Investigating Physical Properties:
I begin by calling up the materials manager from each group and asking them to bring their baggies of white powders and white board and markers up with them. I take those materials, and I provide them with a tray of materials. I ask groups not to touch any of the materials until I have given them directions. Each group gets one tray with the following materials: a small cup of salt, baking soda, corn starch, Borax, and sugar, each labeled so that groups know exactly which substance is in each cup, a piece of black construction paper that has been sectioned with 3 rows and 5 columns, each labeled with one of the five white powders, 4 hand lenses, and 5 spoons. After each group has their materials, I pass out an investigation sheet to each group and I place one on the overhead so that I can refer to it throughout the guided practice section of the lesson.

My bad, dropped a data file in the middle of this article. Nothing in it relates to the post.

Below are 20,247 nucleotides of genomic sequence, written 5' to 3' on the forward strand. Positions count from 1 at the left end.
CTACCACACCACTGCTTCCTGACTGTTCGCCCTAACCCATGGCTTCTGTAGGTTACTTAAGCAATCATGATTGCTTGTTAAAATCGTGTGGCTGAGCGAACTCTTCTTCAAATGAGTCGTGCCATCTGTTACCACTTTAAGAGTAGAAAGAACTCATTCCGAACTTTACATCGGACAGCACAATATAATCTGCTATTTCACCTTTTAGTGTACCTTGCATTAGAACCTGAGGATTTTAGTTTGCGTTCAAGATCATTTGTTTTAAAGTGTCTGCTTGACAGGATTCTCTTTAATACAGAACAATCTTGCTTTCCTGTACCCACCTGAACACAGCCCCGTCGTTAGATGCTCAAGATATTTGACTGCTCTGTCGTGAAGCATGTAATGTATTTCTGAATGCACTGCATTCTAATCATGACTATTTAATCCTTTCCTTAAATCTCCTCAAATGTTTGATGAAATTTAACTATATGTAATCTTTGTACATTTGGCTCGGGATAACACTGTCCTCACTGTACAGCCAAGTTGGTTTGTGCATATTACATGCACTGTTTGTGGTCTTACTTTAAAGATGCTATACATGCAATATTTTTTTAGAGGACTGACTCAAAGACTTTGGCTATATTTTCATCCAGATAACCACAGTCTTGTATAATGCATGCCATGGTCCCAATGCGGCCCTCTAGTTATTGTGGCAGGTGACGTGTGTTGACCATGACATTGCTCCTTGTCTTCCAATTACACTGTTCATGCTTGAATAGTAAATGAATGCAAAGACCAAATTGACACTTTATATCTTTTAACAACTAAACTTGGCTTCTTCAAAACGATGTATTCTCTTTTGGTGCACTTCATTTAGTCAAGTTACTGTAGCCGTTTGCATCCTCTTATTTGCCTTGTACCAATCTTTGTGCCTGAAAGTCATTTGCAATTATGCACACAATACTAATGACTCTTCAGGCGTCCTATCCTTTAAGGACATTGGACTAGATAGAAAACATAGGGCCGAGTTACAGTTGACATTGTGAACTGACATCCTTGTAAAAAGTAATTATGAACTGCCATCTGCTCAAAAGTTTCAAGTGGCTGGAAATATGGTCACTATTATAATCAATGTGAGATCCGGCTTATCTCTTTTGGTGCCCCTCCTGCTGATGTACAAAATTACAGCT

The first thing I ask students to do is to observe the white powders and complete the first column of their investigation chart labeled "color". This should only take a few seconds because all should be labeled as white.
I then ask students to feel the texture of each substance by pinching a small amount between two fingers, keeping it all in the cup. I point out the second column that says "grain size" and tell students to pay close attention to how the grains feel because that is what they will need to record after feeling each substance. I circulate to ensure that students are observing accurately and are not making a mess or removing any of the substances from the cups.
Investigating Chemical Reactions:
After groups have the texture recorded, I tell them to remove all materials from the tray and place the black construction paper flat on the tray. I point out the first row of circles on one group's paper and tell groups that they will need to place one teaspoon of each powder in the circle labeled as that substance. I model this by placing one teaspoon of corn starch on the first circle for group one. I point out that my teaspoon is flat, not a huge heap of the white powder. I give groups a minute to get each substance out on the correct circle.